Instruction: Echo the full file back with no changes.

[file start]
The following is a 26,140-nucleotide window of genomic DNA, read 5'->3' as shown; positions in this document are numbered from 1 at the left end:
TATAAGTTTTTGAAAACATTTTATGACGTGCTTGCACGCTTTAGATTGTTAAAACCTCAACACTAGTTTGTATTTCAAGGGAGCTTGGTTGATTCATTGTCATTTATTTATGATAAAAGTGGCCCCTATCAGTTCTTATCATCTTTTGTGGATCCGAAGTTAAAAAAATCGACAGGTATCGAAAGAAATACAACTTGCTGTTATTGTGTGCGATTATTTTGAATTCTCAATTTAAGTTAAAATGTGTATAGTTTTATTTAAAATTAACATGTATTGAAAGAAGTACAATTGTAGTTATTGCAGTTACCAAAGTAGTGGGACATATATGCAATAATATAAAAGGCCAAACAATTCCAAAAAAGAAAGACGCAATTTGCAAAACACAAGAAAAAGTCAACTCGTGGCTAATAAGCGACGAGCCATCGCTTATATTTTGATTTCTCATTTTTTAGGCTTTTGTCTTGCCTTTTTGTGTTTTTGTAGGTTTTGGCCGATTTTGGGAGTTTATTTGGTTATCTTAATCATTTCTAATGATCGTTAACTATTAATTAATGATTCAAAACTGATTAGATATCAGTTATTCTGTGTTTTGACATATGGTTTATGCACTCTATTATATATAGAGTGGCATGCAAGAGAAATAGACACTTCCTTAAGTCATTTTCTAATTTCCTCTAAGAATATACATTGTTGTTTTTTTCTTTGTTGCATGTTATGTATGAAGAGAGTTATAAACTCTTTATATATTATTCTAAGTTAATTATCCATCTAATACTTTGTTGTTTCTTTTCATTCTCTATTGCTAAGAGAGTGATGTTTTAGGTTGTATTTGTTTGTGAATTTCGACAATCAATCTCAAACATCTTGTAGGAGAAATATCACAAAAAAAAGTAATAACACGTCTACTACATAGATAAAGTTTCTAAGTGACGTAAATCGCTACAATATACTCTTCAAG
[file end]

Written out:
The following is a 26,140-nucleotide window of genomic DNA, read 5'->3' as shown; positions in this document are numbered from 1 at the left end:
TATAAGTTTTTGAAAACATTTTATGACGTGCTTGCACGCTTTAGATTGTTAAAACCTCAACACTAGTTTGTATTTCAAGGGAGCTTGGTTGATTCATTGTCATTTATTTATGATAAAAGTGGCCCCTATCAGTTCTTATCATCTTTTGTGGATCCGAAGTTAAAAAAATCGACAGGTATCGAAAGAAATACAACTTGCTGTTATTGTGTGCGATTATTTTGAATTCTCAATTTAAGTTAAAATGTGTATAGTTTTATTTAAAATTAACATGTATTGAAAGAAGTACAATTGTAGTTATTGCAGTTACCAAAGTAGTGGGACATATATGCAATAATATAAAAGGCCAAACAATTCCAAAAAAGAAAGACGCAATTTGCAAAACACAAGAAAAAGTCAACTCGTGGCTAATAAGCGACGAGCCATCGCTTATATTTTGATTTCTCATTTTTTAGGCTTTTGTCTTGCCTTTTTGTGTTTTTGTAGGTTTTGGCCGATTTTGGGAGTTTATTTGGTTATCTTAATCATTTCTAATGATCGTTAACTATTAATTAATGATTCAAAACTGATTAGATATCAGTTATTCTGTGTTTTGACATATGGTTTATGCACTCTATTATATATAGAGTGGCATGCAAGAGAAATAGACACTTCCTTAAGTCATTTTCTAATTTCCTCTAAGAATATACATTGTTGTTTTTTTCTTTGTTGCATGTTATGTATGAAGAGAGTTATAAACTCTTTATATATTATTCTAAGTTAATTATCCATCTAATACTTTGTTGTTTCTTTTCATTCTCTATTGCTAAGAGAGTGATGTTTTAGGTTGTATTTGTTTGTGAATTTCGACAATCAATCTCAAACATCTTGTAGGAGAAATATCACAAAAAAAAGTAATAACACGTCTACTACATAGATAAAGTTTCTAAGTGACGTAAATCGCTACAATATACTCTTCAAG